Similar to VREC in the first installment, Horizon invites the viewer on a five-part journey through other worlds and through Dai’s imagination.
We are first greeted by Celeste Gaiera, who challenges us to consider whether we all have an identical representation of ourselves inhabiting some other part of the vast universe. Gaiera and Alexandra Farber then come together from across the galaxy to dance as mirror images of one another – alter egos set against the extraterrestrial backdrop of the Benbrook Dam.
Gaiera and Farber do an excellent job of capturing the notion of a galactic yin and yang; contradicting yet complementary personalities that exist in all of us and have the potential of creating holistic balance.
The rest of Horizon is anchored by Carolyn Judson. She serves as the connector between the next four disparate pieces – Xanadu, Colonization of Mars, March of the Giants, and Fortitude, the finale that features Judson herself.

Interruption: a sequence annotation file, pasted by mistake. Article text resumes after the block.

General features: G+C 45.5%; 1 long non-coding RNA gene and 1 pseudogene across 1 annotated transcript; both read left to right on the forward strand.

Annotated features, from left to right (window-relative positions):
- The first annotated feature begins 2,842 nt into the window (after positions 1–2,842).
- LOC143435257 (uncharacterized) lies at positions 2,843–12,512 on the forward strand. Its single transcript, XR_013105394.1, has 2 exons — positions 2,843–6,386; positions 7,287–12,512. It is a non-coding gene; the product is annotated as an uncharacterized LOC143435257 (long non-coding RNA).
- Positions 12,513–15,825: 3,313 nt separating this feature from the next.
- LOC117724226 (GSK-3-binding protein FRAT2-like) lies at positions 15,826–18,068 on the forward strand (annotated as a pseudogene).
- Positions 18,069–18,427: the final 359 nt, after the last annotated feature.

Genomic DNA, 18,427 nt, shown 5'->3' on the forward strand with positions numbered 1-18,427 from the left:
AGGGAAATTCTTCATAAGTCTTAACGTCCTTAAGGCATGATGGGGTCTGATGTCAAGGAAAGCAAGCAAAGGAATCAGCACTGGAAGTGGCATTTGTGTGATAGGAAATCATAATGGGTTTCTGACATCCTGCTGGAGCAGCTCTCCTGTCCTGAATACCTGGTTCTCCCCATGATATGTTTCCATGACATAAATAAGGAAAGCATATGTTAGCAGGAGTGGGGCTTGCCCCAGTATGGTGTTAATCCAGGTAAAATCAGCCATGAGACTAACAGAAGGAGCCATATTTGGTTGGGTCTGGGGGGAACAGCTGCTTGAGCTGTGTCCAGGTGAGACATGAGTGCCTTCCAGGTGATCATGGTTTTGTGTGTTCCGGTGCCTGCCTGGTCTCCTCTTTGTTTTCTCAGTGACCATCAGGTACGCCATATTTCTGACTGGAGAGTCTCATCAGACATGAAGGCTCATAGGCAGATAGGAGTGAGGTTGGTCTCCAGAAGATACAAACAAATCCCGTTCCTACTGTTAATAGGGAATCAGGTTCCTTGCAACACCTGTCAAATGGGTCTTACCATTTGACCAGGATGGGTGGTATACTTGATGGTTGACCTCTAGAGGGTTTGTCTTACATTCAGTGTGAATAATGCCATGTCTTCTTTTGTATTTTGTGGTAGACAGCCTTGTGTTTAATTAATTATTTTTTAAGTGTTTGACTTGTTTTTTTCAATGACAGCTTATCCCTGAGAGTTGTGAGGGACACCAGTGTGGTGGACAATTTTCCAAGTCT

From an idyllic garden, to the Red Planet, Horizon uses a serial storytelling format to mix themes that are both interstellar and terrestrial in nature. With the benefit of hindsight, I feel as if Dai’s introduction of Judson after the conclusion of the “Girl in the Mirror” misses an opportunity to create a more cohesive story arc for his audience.
Just as The Story of You utilized the first person perspective of a museum tour and VREC cast Dolores as our virtual host, guide, and narrator, Judson’s character could have served as the bookends of our journey through space and myth.
One of the most compelling performances from Horizon is Valentin Batista, Philip Slocki, and Brett Young joining together for “March of the Giants”, a purpose-driven, forceful tour through the streets and landmarks of Fort Worth.
What makes “March of the Giants” memorable are the score of the same name by Francesco D’Andrea, which was reminiscent of the works of Gustav Holst or John Williams, and the narration that provokes us to consider what we would be without the arts. When stating that, “some have called the arts non-essential,” the narrator voices an unmistakable opinion about the manner in which art and artists were marginalized during the COVID-19 lockdowns.